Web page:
Refactoring: The Long Game

I recently gave the talk “Refactoring: The Long Game” at MavenLink, a local software firm. MavenLink works by doing strict test-driven development and pair programming all the time. MavenLink has an office in Salt Lake City and an office in San Francisco. It’s a really interesting place to work. MavenLink provided me with a recording of their meeting which I have uploaded to YouTube.

For about the first 40 minutes, I discuss larger term architectural concerns and goals while refactoring. After that discussion, I show a live example of refactoring some crufty code with IntelliJ which shows just how quickly you can transform code with the right automated tools at your fingertips.

Give Your Old Code Some New Love

If you’re not careful, entropy creeps its way into your code base. You take a shortcut or code something in a way that you know is sloppy and you say to yourself “I’ll come back to that later”, but later you’re faced with new feature requests or some other Imminent Disaster(tm) and you don’t go back and clean up the mess you made earlier. This is only natural in a code base and when the messes are few and far between, it is tolerable.

However, at some point the messes accumulate and you need to do something about it because the mess is preventing you from making forward progress in a reasonable manner. Entire books have been written about this situation such as “Working Effectively With Legacy Code” by Michael Feathers (see my review), “Refactoring: Improving the Design of Existing Code” by Martin Fowler and “Refactoring to Patterns” by Joshua Kerievsky. One could even consider “Domain-Driven Design: Tackling Complexity in the Heart of Software” by Eric Evans to be a book full of advice about how to avoid the accumulation of entropy in your code base. Still, sometimes you find yourself with too much entropy in your code base and it’s time to do something about it.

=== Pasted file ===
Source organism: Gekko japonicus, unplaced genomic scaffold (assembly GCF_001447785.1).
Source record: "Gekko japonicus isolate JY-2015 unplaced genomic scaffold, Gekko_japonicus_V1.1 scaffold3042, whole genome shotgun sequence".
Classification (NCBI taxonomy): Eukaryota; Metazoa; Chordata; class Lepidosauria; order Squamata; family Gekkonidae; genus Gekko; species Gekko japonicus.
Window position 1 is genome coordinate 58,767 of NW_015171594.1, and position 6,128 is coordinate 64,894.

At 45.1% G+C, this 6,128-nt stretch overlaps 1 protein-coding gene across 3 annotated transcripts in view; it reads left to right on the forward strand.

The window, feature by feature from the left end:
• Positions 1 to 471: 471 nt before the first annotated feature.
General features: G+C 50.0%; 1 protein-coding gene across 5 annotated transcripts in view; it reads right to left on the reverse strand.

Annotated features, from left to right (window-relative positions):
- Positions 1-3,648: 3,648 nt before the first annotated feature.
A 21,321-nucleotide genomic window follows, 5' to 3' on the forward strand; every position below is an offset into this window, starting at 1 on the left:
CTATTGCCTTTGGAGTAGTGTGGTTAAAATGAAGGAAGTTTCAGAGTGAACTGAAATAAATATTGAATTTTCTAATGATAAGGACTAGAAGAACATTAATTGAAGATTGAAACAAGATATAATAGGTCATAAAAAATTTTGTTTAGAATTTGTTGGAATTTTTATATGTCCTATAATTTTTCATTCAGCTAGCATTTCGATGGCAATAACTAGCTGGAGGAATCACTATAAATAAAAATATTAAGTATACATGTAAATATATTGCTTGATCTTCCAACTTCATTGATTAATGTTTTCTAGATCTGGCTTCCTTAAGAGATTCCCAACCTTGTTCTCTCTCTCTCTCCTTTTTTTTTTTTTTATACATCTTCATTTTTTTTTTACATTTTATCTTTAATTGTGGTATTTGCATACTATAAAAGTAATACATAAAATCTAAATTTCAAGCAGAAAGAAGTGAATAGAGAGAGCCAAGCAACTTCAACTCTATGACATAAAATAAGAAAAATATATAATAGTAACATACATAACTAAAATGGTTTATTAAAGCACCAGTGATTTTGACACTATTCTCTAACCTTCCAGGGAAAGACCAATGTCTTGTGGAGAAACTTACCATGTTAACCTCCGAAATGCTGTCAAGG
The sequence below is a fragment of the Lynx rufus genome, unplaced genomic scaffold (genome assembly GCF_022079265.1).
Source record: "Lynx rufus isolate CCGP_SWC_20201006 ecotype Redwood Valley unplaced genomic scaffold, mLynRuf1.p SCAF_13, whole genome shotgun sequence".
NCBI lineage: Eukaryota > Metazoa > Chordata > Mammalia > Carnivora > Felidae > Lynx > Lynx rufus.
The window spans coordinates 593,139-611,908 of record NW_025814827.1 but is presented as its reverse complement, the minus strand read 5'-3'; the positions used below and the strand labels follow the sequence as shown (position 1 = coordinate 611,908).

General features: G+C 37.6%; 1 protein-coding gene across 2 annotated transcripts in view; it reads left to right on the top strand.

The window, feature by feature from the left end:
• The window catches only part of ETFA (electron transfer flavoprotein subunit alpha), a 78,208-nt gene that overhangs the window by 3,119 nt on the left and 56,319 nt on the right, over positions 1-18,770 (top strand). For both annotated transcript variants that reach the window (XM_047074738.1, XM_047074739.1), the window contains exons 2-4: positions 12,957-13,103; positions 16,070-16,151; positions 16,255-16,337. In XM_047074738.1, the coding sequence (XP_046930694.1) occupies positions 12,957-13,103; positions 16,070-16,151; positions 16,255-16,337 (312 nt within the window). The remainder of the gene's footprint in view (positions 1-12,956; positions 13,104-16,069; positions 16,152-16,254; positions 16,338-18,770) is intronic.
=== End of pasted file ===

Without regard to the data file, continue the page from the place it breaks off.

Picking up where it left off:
In this post, we’ll take a look at an open source project with a code base that is over 30 years old and has accumulated some “cruft” along the way. We’ll discuss various strategies for coping with the cruft and how to get rid of it in as safe a manner as possible. After all, we don’t want to introduce bugs while we clean up cruft.

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C++ Rename Shootout: Visual Studio 2017 vs. ReSharper for C++

In programming we have to come up with names for lots of things on a day-to-day basis. Naming things is hard. Lots of times we come up with names that we’re not particularly happy with, but it may be the best name we could think of at the time. Later we get a better idea for the name but now we have to update all the locations in the code that used the old name and change them to use the new name. Sometimes, responsibilities change and the names we originally chose no longer match the new responsibilities.

Getting help from your development environment for renaming identifiers can be a huge productivity boost. It lets you quickly and easily improve the names of things in your code. In this post, I’ll review two automatic renaming tools for C++ in Visual Studio: Visual Studio 2017 Community Edition 15.5.7 and ReSharper for C++ 2017.3.2.

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Refactoring to Learn a New Code Base

When you join a team with a large existing code base, it can be intimidating. How long does it take to become familiar with a million lines of code? I don’t have the answer to that question, but based on my past experience it easily takes several years if not more. Meanwhile, the rest of the team is adding and changing code all the time. When I apply small, focused, systemic refactorings to a code base, I visit lots of code that may be unfamiliar to me. Visiting unfamiliar code and making the same kind of systematic change throughout can help me become more familiar with the code.

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SLC Software Craftsmanship: Rewrite or Refactor?